Street papers and relationships

March 3, 2011

I'm a big fan of street newspapers, and in particular of StreetWise in Chicago, one of 100 such newspapers in over 38 countries.

From the vendor's point of view: A homeless person can acquire pride and success--and a few dollars. Being a vendor empowers someone who has been removed from society to find the courage to speak up and engage the public, one person at a time. This is a huge step for someone who's been the victim of eviction, neglect, theft, abuse and more. But in the vendor/buyer exchange, there is a ritual to follow. The vendor knows a script--and may be able to get past fear and build up confidence and self-esteem.

From the buyer's point of view: StreetWise enables the buyer to assist someone one-on-one instead of with an impersonal check (which is also welcome in most instances). As a buyer, I greet someone whom I might otherwise hesitate to speak to--because I don't notice him or her, because I hesitate out of fear, because I'm in a hurry or because I've removed myself from the street scene via my cell phone or iPod. When I buy a newspaper, I initiate a relationship, however fleeting or superficial it may seem.

Often I see the person again, and we share greetings. We may talk about Chicago sports (I mostly listen), about weather, or introduce ourselves to each other--as neighbors do. The relationship can lead to further involvement--to tutoring, to sharing a cup of coffee, to listening to discouragements--and yes, sometimes I've discouraged further communication or hurried the transaction because I felt uncomfortable. But sometimes, on the other hand, I'm the one who conveys weariness or discouragement, and I receive a blessing or encouragement in return. All this for a measly $2--and a sudoku puzzle thrown in.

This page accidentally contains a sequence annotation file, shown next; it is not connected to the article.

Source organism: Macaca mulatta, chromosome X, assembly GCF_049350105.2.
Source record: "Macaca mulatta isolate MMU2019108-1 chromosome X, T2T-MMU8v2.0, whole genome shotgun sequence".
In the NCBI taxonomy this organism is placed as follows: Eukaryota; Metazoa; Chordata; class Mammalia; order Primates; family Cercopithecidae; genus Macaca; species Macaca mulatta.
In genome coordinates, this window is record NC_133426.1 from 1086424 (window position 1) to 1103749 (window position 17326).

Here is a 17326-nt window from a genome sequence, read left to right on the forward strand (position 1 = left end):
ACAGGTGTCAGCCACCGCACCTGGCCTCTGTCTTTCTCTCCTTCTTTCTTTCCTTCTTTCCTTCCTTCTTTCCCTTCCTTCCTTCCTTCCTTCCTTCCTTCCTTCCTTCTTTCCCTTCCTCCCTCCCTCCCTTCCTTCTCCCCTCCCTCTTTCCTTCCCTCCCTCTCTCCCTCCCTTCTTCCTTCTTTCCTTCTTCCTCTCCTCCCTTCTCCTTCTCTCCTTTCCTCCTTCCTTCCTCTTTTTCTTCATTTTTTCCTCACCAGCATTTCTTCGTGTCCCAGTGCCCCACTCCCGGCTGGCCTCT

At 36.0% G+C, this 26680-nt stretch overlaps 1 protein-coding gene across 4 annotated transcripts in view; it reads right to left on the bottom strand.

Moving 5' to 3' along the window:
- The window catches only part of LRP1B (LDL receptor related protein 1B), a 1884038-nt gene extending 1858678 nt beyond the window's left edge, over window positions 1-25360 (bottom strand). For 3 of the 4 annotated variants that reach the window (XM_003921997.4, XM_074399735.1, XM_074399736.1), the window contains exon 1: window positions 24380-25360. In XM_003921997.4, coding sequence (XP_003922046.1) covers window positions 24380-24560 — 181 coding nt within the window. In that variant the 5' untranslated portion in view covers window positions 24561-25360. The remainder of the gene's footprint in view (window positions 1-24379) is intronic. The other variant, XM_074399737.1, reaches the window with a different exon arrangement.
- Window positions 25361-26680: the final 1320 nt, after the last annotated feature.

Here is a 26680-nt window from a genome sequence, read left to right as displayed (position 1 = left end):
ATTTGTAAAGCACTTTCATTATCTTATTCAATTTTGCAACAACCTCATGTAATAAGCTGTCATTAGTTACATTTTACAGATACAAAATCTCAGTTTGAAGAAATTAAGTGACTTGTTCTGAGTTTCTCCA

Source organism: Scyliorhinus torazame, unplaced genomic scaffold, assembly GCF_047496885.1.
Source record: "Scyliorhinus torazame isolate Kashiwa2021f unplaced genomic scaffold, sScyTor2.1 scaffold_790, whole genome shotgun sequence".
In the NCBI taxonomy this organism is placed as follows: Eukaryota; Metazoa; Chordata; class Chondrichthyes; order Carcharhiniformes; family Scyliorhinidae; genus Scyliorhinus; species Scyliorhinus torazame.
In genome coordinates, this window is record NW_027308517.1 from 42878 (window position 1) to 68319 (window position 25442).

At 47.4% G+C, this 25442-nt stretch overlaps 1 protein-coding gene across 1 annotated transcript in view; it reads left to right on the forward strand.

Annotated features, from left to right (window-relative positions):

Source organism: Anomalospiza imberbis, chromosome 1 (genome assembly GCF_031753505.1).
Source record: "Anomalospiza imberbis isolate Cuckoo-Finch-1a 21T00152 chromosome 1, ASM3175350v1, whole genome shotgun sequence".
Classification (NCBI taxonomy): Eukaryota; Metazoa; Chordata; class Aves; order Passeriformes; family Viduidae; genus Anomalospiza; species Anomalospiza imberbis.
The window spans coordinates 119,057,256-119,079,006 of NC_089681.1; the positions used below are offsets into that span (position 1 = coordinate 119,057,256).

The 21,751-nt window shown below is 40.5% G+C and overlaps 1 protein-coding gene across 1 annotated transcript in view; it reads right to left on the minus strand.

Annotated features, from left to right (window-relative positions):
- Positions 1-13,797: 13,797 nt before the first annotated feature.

These words by Arkady Tyurin remind me of the vital importance of the street paper. Tyurin, who was once homeless, is now the editor and publisher of Put Dumoi, the street newspaper of St. Petersburg, Russia.

This is what I learnt when I lived in a basement on Seventh Line on Basil Island.

That rats can fall down from a ceiling.           

That even a small piece of cheese every day can prevent your teeth from falling out because cheese contains calcium.

That it is better not to steal at work, even thought the employer bluntly dupes.

That one does not have to shave provided he brushes his teeth twice a day.

That it is better to go without than allow yourself too much.

That big wounds are not suitable for disinfection by petrol.

That it is easier to smile when your footwear is clean.

That when loneliness is stronger than any other feeling, you can always talk to your dog, which you have not got.

That if you really want it, it is possible to leave a basement.

                                                                                     StreetWise, Feb 16-22, 2011